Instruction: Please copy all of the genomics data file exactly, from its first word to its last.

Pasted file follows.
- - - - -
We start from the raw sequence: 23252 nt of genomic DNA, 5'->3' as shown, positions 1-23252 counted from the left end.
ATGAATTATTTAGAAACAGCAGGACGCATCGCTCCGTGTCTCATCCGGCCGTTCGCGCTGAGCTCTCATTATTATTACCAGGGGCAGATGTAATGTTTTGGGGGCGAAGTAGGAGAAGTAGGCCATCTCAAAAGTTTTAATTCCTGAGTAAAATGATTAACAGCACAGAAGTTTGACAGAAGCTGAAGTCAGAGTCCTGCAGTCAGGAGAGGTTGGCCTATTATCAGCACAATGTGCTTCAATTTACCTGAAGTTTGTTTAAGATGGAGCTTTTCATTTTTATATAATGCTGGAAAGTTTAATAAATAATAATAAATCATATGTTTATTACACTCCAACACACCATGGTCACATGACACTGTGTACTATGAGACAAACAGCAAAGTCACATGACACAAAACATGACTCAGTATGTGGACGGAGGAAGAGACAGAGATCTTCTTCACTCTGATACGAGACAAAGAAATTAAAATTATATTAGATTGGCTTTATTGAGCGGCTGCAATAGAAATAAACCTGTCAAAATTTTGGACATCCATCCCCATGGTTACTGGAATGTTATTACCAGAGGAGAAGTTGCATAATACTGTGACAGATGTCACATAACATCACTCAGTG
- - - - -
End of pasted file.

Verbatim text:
We start from the raw sequence: 23252 nt of genomic DNA, 5'->3' as shown, positions 1-23252 counted from the left end.
ATGAATTATTTAGAAACAGCAGGACGCATCGCTCCGTGTCTCATCCGGCCGTTCGCGCTGAGCTCTCATTATTATTACCAGGGGCAGATGTAATGTTTTGGGGGCGAAGTAGGAGAAGTAGGCCATCTCAAAAGTTTTAATTCCTGAGTAAAATGATTAACAGCACAGAAGTTTGACAGAAGCTGAAGTCAGAGTCCTGCAGTCAGGAGAGGTTGGCCTATTATCAGCACAATGTGCTTCAATTTACCTGAAGTTTGTTTAAGATGGAGCTTTTCATTTTTATATAATGCTGGAAAGTTTAATAAATAATAATAAATCATATGTTTATTACACTCCAACACACCATGGTCACATGACACTGTGTACTATGAGACAAACAGCAAAGTCACATGACACAAAACATGACTCAGTATGTGGACGGAGGAAGAGACAGAGATCTTCTTCACTCTGATACGAGACAAAGAAATTAAAATTATATTAGATTGGCTTTATTGAGCGGCTGCAATAGAAATAAACCTGTCAAAATTTTGGACATCCATCCCCATGGTTACTGGAATGTTATTACCAGAGGAGAAGTTGCATAATACTGTGACAGATGTCACATAACATCACTCAGTG